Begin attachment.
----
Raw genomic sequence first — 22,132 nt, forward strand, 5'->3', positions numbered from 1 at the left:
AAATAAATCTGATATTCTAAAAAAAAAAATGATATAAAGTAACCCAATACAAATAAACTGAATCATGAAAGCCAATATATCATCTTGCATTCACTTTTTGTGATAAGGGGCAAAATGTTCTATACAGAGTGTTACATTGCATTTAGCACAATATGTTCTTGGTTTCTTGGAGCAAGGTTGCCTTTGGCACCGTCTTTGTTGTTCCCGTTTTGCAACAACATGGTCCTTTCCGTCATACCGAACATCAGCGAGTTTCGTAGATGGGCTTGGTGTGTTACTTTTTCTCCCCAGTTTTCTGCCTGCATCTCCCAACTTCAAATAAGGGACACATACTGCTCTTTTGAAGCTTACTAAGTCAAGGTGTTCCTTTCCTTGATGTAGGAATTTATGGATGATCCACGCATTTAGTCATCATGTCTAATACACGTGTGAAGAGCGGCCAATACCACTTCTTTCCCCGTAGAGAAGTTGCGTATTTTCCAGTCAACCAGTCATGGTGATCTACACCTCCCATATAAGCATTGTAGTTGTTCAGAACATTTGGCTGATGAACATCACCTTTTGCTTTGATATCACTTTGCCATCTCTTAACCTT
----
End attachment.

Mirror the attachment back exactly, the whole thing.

Raw genomic sequence first — 22,132 nt, forward strand, 5'->3', positions numbered from 1 at the left:
AAATAAATCTGATATTCTAAAAAAAAAAATGATATAAAGTAACCCAATACAAATAAACTGAATCATGAAAGCCAATATATCATCTTGCATTCACTTTTTGTGATAAGGGGCAAAATGTTCTATACAGAGTGTTACATTGCATTTAGCACAATATGTTCTTGGTTTCTTGGAGCAAGGTTGCCTTTGGCACCGTCTTTGTTGTTCCCGTTTTGCAACAACATGGTCCTTTCCGTCATACCGAACATCAGCGAGTTTCGTAGATGGGCTTGGTGTGTTACTTTTTCTCCCCAGTTTTCTGCCTGCATCTCCCAACTTCAAATAAGGGACACATACTGCTCTTTTGAAGCTTACTAAGTCAAGGTGTTCCTTTCCTTGATGTAGGAATTTATGGATGATCCACGCATTTAGTCATCATGTCTAATACACGTGTGAAGAGCGGCCAATACCACTTCTTTCCCCGTAGAGAAGTTGCGTATTTTCCAGTCAACCAGTCATGGTGATCTACACCTCCCATATAAGCATTGTAGTTGTTCAGAACATTTGGCTGATGAACATCACCTTTTGCTTTGATATCACTTTGCCATCTCTTAACCTT